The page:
Undoubtedly St. Paul recognized it as a spiritual gift, but inferior, as, e.g., compared with prophecy. It was of no value to an unbeliever, because it could not lead to faith: cf. St. Paul’s application of Isaiah 28:11 f. in 1 Corinthians 14:21. Indeed, to both the outsider and the unbeliever (1 Corinthians 14:23) it would appear a kind of madness. Nor to the believer was it of real benefit unless there was an interpretation (1 Corinthians 14:13); and the speaker-with-tongues was counselled to pray for such an interpretation, as if his utterance per se were of little value. St. Paul was no believer in unintelligibility (1 Corinthians 14:11): hence his emphasis on a εὔσημος (‘capable of being expounded’) λόγος (1 Corinthians 14:9). He claimed the gift as one of his own (1 Corinthians 14:18), but preferred five instructive words spoken with the understanding to ten thousand in a tongue (1 Corinthians 14:19). If his words were not understood, it was like pouring words into the empty air (1 Corinthians 14:9). Hence an interpretation was essential, though this was a gift by itself and was not necessarily exercised by the speaker-with-tongues himself.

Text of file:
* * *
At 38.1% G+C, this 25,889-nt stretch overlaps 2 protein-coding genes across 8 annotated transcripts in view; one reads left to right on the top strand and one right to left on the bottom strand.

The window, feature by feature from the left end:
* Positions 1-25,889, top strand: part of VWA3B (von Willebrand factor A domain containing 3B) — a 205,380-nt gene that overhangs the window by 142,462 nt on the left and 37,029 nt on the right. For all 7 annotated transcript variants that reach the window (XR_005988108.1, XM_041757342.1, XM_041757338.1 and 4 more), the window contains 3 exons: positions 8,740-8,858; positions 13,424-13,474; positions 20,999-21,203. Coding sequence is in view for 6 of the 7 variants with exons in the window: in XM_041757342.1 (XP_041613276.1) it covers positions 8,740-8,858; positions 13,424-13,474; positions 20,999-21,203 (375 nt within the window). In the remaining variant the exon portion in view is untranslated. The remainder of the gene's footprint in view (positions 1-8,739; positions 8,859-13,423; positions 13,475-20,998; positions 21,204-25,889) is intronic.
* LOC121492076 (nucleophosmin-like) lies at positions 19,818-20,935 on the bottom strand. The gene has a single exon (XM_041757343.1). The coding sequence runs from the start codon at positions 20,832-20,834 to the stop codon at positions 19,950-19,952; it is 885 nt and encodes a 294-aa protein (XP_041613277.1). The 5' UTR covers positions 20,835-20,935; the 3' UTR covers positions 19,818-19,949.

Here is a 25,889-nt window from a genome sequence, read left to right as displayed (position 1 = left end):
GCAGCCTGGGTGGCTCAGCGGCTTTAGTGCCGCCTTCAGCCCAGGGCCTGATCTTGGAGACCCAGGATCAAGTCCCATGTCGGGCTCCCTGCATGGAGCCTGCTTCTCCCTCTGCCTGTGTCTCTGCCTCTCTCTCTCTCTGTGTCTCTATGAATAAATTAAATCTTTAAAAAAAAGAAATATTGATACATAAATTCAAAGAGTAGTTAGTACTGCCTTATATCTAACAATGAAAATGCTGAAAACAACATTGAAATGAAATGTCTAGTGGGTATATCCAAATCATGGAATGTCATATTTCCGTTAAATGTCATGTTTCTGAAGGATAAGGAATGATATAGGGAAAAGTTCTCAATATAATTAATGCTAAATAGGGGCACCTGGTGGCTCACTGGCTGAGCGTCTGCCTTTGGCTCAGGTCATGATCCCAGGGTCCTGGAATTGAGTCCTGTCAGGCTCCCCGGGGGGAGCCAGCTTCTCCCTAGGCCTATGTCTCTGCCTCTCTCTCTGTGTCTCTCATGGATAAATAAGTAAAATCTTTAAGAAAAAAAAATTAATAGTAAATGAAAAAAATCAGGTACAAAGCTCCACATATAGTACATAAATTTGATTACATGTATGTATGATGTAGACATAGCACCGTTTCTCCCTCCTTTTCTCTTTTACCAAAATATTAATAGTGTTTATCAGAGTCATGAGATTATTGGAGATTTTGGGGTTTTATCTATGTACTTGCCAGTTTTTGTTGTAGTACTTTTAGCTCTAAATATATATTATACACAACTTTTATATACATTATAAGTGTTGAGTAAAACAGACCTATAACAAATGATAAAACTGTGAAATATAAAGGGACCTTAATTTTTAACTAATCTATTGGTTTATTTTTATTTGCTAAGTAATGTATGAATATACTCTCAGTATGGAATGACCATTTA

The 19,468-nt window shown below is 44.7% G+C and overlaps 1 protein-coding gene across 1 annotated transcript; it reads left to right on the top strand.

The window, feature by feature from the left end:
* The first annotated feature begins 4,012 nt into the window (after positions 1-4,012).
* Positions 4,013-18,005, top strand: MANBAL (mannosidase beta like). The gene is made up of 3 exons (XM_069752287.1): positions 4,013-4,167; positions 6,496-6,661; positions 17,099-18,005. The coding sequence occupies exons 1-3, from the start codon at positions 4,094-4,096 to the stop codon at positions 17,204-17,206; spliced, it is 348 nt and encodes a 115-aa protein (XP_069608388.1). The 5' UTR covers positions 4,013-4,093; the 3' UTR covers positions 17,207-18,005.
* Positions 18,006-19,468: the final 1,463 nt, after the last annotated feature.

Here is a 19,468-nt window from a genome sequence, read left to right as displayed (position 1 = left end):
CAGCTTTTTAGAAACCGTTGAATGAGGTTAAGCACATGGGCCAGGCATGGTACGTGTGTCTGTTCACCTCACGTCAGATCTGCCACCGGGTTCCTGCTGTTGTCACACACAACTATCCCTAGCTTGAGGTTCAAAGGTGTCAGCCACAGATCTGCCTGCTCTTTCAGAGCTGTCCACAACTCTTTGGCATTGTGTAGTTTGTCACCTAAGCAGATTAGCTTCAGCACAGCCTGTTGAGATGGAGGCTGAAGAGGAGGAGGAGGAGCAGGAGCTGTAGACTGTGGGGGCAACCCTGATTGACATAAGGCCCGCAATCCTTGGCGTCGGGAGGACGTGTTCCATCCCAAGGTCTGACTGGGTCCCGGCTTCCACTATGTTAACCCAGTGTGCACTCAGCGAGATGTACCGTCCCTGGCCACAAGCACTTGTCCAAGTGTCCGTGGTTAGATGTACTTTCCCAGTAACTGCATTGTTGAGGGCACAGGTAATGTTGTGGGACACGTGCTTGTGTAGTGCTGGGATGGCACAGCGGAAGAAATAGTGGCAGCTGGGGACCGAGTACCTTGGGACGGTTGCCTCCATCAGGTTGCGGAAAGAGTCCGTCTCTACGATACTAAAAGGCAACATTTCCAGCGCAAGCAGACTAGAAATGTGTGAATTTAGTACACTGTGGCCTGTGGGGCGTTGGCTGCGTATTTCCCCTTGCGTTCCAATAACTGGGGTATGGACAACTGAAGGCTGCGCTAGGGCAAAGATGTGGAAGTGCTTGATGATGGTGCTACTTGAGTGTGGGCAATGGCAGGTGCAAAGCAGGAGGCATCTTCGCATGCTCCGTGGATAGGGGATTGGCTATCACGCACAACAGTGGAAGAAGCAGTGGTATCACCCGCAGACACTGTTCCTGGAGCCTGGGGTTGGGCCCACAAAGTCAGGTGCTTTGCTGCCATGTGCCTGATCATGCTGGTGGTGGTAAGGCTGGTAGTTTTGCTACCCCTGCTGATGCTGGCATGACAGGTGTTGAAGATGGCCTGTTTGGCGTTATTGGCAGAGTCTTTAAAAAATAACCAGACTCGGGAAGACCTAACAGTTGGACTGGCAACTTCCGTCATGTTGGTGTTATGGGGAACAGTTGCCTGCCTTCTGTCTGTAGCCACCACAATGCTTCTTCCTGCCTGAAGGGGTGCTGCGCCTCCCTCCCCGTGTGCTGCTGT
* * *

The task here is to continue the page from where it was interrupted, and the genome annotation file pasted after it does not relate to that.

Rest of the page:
It is obvious that the Corinthians were specially susceptible to such abnormal powers; with a considerable section of the church γλωσσολαλία was more popular than teaching and prophecy, in spite of the fact that as a purely subjective phenomenon it was of no value to the outsider (ἰδιώτης), who could not even say ‘Amen’ to the formula of thanksgiving (1 Corinthians 14:16). The common sense of St. Paul was undoubtedly tried by its ineffectuality (‘your thanksgiving may be all right, but then-the other man is not edified 1’ [1 Corinthians 14:17 in J. Moffatt, The New Testament: A New Translation3, London, 1914]).